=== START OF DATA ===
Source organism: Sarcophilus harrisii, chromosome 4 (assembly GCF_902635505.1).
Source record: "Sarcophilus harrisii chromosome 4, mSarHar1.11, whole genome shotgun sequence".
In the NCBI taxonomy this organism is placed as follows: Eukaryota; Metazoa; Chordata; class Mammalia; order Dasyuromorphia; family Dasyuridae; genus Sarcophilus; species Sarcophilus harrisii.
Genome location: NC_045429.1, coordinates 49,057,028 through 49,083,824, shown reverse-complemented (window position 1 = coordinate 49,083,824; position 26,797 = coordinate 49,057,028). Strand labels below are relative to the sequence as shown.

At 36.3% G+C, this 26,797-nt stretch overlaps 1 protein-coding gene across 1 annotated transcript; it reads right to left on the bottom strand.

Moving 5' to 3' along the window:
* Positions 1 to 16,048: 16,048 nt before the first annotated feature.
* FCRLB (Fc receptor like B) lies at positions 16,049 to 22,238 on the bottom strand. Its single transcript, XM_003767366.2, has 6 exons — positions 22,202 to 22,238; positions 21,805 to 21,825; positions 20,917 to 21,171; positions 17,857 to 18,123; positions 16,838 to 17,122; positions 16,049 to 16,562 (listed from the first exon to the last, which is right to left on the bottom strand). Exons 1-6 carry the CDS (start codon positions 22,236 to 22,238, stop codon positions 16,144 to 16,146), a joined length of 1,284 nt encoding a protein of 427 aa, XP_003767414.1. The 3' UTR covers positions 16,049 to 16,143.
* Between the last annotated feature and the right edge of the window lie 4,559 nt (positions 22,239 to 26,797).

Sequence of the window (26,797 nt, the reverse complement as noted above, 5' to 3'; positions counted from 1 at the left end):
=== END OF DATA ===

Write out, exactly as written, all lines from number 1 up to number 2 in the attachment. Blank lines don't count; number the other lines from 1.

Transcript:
Source organism: Sarcophilus harrisii, chromosome 4 (assembly GCF_902635505.1).
Source record: "Sarcophilus harrisii chromosome 4, mSarHar1.11, whole genome shotgun sequence".